Mutare Cancels Dangamvura Mountains Quarry Mining Deal Following Public Outrage

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Mutare Cancels Dangamvura Mountains Quarry Mining Deal Following Public Outrage

Mutare City Council and Freestone Mines last week agreed to cancel the lease agreement that had been granted to the latter for the purposes of quarry mining in the Dangamvura Mountain. 

Freestone Mines, through their Harare-based attorneys, Mushoriwa Pasi Corporate Attorneys wrote to the local authority notifying them of the cancellation of the five-year mining lease.

The local government authority had in November last year directed the Chinese Company to cease its quarrying operations in Dangamvura Mountain following an uproar by residents and environmentalists.

Mutare City Council leased its 6.5-hectare stand situated on Dangamvura mountain, which is adjacent to residential areas and key infrastructure.

Acting Town Clerk, Mr Blessing Chafesuka in his report to the local authority’s Business Investment and Economic Development Committee report on Tuesday confirmed the development. Mr Chafesuka’s report reads in part:

Freestone Mines has, through its lawyers, given a written notice of its intention to cancel the lease agreement No MU/S23/19 . . . Freestone Mines entered into a lease agreement with council on the 30th of August 2021 after being awarded a tender to carry out quarry stone mine activities at Stand Number 13415 Mutare Township, Mutare. Freestone Mines took note of the resistance from different people and stakeholders who are totally against the project . . .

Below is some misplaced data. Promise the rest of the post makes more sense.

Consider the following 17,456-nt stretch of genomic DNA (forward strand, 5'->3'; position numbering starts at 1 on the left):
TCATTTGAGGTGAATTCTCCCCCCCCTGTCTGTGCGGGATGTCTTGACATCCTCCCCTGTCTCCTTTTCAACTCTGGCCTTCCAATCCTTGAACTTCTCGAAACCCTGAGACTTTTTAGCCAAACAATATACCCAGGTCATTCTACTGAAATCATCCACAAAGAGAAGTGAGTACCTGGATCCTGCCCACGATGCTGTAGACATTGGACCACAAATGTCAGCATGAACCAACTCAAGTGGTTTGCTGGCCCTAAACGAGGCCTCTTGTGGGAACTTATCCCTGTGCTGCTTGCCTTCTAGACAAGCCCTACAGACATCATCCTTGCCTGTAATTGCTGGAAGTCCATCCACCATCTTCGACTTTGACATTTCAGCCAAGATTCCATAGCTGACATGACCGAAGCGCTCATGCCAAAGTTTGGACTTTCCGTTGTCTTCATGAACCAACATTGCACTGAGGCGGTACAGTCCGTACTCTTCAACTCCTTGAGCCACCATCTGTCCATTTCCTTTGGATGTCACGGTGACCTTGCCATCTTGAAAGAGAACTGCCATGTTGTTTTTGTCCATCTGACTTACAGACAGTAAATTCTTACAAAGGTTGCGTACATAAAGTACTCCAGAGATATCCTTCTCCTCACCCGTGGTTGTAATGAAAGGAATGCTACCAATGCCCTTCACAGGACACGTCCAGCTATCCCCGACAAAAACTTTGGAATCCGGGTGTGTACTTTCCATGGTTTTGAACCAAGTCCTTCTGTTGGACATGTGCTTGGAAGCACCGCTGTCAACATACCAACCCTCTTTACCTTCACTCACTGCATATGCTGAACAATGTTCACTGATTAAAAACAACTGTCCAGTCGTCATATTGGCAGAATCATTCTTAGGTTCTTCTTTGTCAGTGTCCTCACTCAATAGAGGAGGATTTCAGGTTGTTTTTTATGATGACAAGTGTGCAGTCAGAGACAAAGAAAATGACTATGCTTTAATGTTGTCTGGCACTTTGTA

Newly-elected Mutare Mayor, Councillor Simon Chabuka also confirmed the development in an interview with Manica Post on Wednesday saying the mining deal had very small benefits for the city in terms of revenue.

He added that the cancellation of the deal is in line with the will of the people who signed a petition against the quarry mine project. Chabuka added:

In terms of the lease agreement, council was liable for the repairs of any damaged infrastructure during the mining process. Miners were supposed to pay about US$7 000 annually as lease fees, with council expected to pocket US$600, which was not going to be enough to carry out repairs on damaged infrastructure.

Chabuka added that the mine is very close to the Dangamvura water pipeline and tanks, therefore, mining operations were bound to cause water problems in the city due to pipe bursts.

He said it was imperative to evaluate, reject, and or adopt future agreements on the basis of costs and or benefits and their impacts on residents’ livelihoods and their health.

Chabuka added that mining operations were also going to result in the destruction of mountains, something he equated to filling the Victoria Falls gorge with sand.

Last week, Environment, Climate, Tourism and Hospitality Industry Deputy Minister, Honourable Barbara Rwodzi said Government will not allow mining projects that have the potential to affect people’s lives and their health to continue.

More: Manica Post



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